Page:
Microsoft and a Seattle-based biotech firm called Adaptive Biotechnologies Corp. jointly launched a new study to examine how the human immune system fights COVID-19, with plans to collect blood samples door-to-door, according to a Microsoft press release.
Microsoft, Adaptive Buying COVID-19 Patients' Blood
The goal of the joint venture is to learn how T cells — the expendable pawns of our immune systems — help the body adequately respond to the coronavirus. As of writing, the study has garnered volunteers "in the hundreds," said Beth Keshishian, Adaptive's Director of Corporate Communications, to Interesting Engineering.
The study is accepting eligible groups of people — exposed, infected, or recovered from the virus — who live within 60 miles of 23 major metropolitan areas, according to Business Insider. On Friday, Keshishian said it was open for people of "24 major markets."
Those confirmed to have COVID-19 via a positive test result or diagnosis from a healthcare provider may enroll online by filling out a digital questionnaire. Once selected, researchers in the study will send a phlebotomist to come to the volunteers' homes and draw blood samples. The technician will be clad in protective equipment, and will also carry out a nasal or throat swab.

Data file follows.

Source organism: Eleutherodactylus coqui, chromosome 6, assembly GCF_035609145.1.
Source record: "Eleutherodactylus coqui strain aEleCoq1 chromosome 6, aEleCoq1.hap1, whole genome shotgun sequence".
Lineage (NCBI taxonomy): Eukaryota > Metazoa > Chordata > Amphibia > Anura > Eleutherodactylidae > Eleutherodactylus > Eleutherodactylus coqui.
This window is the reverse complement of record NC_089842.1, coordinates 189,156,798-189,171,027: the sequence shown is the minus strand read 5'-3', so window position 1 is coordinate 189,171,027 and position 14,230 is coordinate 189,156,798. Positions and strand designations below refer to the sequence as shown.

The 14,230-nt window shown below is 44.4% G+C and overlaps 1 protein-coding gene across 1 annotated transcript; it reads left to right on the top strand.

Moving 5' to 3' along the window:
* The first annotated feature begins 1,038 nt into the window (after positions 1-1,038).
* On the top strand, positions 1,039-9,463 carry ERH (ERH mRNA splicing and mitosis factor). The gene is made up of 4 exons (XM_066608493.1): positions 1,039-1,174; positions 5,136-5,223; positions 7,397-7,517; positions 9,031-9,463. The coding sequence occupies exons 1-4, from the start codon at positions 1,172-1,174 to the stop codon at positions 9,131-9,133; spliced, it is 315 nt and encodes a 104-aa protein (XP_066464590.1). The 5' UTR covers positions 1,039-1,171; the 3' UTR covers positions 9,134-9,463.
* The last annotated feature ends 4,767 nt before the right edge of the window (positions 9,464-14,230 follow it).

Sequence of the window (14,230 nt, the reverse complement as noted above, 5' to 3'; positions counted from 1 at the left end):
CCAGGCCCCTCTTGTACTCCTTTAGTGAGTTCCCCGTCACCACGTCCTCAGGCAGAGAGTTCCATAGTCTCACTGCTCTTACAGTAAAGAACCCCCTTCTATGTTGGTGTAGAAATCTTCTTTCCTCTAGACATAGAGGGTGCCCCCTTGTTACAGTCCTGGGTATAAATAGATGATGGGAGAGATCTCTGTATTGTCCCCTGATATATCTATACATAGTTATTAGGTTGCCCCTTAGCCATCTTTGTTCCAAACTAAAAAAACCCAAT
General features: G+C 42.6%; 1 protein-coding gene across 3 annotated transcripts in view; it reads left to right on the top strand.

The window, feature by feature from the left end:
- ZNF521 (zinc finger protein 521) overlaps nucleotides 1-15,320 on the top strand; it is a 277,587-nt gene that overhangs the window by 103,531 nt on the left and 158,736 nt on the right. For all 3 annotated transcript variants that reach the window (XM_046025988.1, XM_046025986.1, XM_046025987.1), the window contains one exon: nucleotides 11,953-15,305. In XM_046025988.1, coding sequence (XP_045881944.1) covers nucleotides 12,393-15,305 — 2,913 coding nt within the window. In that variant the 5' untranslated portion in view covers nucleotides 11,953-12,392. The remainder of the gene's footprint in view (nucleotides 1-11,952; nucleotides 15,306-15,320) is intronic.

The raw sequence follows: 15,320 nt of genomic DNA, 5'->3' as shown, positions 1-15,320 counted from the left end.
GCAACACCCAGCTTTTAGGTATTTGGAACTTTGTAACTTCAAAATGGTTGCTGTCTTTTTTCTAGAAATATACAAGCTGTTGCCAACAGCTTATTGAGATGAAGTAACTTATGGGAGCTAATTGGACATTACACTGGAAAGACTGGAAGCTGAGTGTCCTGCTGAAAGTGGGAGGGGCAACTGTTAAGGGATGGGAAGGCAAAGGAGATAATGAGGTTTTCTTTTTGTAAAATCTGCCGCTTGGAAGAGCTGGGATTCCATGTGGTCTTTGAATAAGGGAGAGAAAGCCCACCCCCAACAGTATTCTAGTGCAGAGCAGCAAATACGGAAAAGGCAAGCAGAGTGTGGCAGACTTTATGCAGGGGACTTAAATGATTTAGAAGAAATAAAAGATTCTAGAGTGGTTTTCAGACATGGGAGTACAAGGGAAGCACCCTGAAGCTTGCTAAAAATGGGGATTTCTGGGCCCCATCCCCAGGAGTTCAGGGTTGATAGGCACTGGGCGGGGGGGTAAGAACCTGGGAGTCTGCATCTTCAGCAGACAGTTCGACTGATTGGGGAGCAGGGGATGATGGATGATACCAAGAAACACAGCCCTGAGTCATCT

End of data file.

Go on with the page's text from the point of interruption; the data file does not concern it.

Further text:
Immune system study incentive, 10-to-12 week enrollment
The reward for completing the initial study is a $50 gift card, with the option to participate in a further four blood draws through a two-month timeframe. The lucky ones who do all five blood draws could make $250 in gift cards.
Other scientists have already investigated the body's immune response to COVID-19, but a Business Insider report says Adaptive and Microsoft perceive an epistemic blindspot in the study of T cells amid other concurrent coronavirus studies.
To fill the gap in knowledge about how the body combats coronavirus infection, Adaptive and Microsoft are reportedly prepping to send phlebotomists to homes of those who were previously exposed to the virus, those who are already sick, and the lucky survivors of infection — for a sample of their blood.
While the money reward in the form of gift cards is an incentive, the potential of the study to decode some of the deepest mysteries about the coronavirus would make all participants minor heroes and perhaps a new object of the habitual seven o'clock cheers heard every day.
However, while Business Insider reported Adaptive's Chief Medical Officer Lance Baldo saying results may come out in June, Keshishian said the biotech company "is hoping for full enrollment in 10 to 12 weeks," which means researchers won't be able to complete the full scope of the study until a later time.
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